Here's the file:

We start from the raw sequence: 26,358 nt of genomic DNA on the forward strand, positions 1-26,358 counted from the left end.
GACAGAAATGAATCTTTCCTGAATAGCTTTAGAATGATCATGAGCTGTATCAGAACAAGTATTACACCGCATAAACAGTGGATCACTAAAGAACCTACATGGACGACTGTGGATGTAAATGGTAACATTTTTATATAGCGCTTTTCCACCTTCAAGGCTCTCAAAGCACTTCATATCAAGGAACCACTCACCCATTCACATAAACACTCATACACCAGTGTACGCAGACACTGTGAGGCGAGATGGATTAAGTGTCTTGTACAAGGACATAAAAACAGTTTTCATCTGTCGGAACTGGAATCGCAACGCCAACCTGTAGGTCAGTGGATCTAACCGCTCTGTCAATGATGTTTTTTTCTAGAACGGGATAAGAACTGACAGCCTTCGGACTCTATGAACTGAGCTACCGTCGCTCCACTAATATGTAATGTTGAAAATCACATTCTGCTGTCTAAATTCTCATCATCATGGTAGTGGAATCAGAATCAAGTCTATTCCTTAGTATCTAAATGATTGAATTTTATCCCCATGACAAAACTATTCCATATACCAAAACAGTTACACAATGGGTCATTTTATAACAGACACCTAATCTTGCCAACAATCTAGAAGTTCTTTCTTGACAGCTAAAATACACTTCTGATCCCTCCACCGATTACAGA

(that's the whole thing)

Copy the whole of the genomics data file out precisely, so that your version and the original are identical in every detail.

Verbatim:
We start from the raw sequence: 26,358 nt of genomic DNA on the forward strand, positions 1-26,358 counted from the left end.
GACAGAAATGAATCTTTCCTGAATAGCTTTAGAATGATCATGAGCTGTATCAGAACAAGTATTACACCGCATAAACAGTGGATCACTAAAGAACCTACATGGACGACTGTGGATGTAAATGGTAACATTTTTATATAGCGCTTTTCCACCTTCAAGGCTCTCAAAGCACTTCATATCAAGGAACCACTCACCCATTCACATAAACACTCATACACCAGTGTACGCAGACACTGTGAGGCGAGATGGATTAAGTGTCTTGTACAAGGACATAAAAACAGTTTTCATCTGTCGGAACTGGAATCGCAACGCCAACCTGTAGGTCAGTGGATCTAACCGCTCTGTCAATGATGTTTTTTTCTAGAACGGGATAAGAACTGACAGCCTTCGGACTCTATGAACTGAGCTACCGTCGCTCCACTAATATGTAATGTTGAAAATCACATTCTGCTGTCTAAATTCTCATCATCATGGTAGTGGAATCAGAATCAAGTCTATTCCTTAGTATCTAAATGATTGAATTTTATCCCCATGACAAAACTATTCCATATACCAAAACAGTTACACAATGGGTCATTTTATAACAGACACCTAATCTTGCCAACAATCTAGAAGTTCTTTCTTGACAGCTAAAATACACTTCTGATCCCTCCACCGATTACAGA